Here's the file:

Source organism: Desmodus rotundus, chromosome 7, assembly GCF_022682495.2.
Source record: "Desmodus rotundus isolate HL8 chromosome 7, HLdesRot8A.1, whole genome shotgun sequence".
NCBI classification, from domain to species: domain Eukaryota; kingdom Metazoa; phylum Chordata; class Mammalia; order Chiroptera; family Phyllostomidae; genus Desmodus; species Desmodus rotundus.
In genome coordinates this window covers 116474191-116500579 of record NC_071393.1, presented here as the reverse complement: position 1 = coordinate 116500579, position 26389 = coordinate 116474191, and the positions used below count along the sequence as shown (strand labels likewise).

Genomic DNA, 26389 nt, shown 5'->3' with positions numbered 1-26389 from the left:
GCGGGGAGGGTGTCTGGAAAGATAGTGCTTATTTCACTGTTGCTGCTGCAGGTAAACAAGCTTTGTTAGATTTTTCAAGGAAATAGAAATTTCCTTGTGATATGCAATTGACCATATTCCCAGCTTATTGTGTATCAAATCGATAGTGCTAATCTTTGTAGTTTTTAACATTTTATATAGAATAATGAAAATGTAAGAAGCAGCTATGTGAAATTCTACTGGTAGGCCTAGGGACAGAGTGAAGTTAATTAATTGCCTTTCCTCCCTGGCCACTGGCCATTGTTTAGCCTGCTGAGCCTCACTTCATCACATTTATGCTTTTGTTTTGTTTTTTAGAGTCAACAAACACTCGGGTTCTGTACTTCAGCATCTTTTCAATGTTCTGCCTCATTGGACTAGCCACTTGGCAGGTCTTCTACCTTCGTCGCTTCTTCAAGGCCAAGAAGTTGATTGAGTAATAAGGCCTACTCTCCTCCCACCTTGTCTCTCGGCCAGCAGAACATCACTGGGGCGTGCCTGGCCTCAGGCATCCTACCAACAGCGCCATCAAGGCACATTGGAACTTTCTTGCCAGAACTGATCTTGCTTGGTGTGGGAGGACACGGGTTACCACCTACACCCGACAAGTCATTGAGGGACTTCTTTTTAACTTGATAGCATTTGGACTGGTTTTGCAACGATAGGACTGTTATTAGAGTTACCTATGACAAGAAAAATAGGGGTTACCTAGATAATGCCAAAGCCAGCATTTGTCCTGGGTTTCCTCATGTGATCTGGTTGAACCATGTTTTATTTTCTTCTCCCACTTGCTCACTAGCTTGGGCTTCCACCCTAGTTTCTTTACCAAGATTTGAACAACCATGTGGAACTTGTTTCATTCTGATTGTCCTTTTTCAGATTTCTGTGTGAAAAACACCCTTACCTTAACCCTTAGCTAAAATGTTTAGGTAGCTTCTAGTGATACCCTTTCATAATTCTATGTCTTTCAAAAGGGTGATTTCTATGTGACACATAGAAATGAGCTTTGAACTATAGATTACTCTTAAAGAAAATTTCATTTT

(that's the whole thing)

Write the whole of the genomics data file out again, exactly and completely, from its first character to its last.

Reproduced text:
Source organism: Desmodus rotundus, chromosome 7, assembly GCF_022682495.2.
Source record: "Desmodus rotundus isolate HL8 chromosome 7, HLdesRot8A.1, whole genome shotgun sequence".
NCBI classification, from domain to species: domain Eukaryota; kingdom Metazoa; phylum Chordata; class Mammalia; order Chiroptera; family Phyllostomidae; genus Desmodus; species Desmodus rotundus.
In genome coordinates this window covers 116474191-116500579 of record NC_071393.1, presented here as the reverse complement: position 1 = coordinate 116500579, position 26389 = coordinate 116474191, and the positions used below count along the sequence as shown (strand labels likewise).

Genomic DNA, 26389 nt, shown 5'->3' with positions numbered 1-26389 from the left:
GCGGGGAGGGTGTCTGGAAAGATAGTGCTTATTTCACTGTTGCTGCTGCAGGTAAACAAGCTTTGTTAGATTTTTCAAGGAAATAGAAATTTCCTTGTGATATGCAATTGACCATATTCCCAGCTTATTGTGTATCAAATCGATAGTGCTAATCTTTGTAGTTTTTAACATTTTATATAGAATAATGAAAATGTAAGAAGCAGCTATGTGAAATTCTACTGGTAGGCCTAGGGACAGAGTGAAGTTAATTAATTGCCTTTCCTCCCTGGCCACTGGCCATTGTTTAGCCTGCTGAGCCTCACTTCATCACATTTATGCTTTTGTTTTGTTTTTTAGAGTCAACAAACACTCGGGTTCTGTACTTCAGCATCTTTTCAATGTTCTGCCTCATTGGACTAGCCACTTGGCAGGTCTTCTACCTTCGTCGCTTCTTCAAGGCCAAGAAGTTGATTGAGTAATAAGGCCTACTCTCCTCCCACCTTGTCTCTCGGCCAGCAGAACATCACTGGGGCGTGCCTGGCCTCAGGCATCCTACCAACAGCGCCATCAAGGCACATTGGAACTTTCTTGCCAGAACTGATCTTGCTTGGTGTGGGAGGACACGGGTTACCACCTACACCCGACAAGTCATTGAGGGACTTCTTTTTAACTTGATAGCATTTGGACTGGTTTTGCAACGATAGGACTGTTATTAGAGTTACCTATGACAAGAAAAATAGGGGTTACCTAGATAATGCCAAAGCCAGCATTTGTCCTGGGTTTCCTCATGTGATCTGGTTGAACCATGTTTTATTTTCTTCTCCCACTTGCTCACTAGCTTGGGCTTCCACCCTAGTTTCTTTACCAAGATTTGAACAACCATGTGGAACTTGTTTCATTCTGATTGTCCTTTTTCAGATTTCTGTGTGAAAAACACCCTTACCTTAACCCTTAGCTAAAATGTTTAGGTAGCTTCTAGTGATACCCTTTCATAATTCTATGTCTTTCAAAAGGGTGATTTCTATGTGACACATAGAAATGAGCTTTGAACTATAGATTACTCTTAAAGAAAATTTCATTTT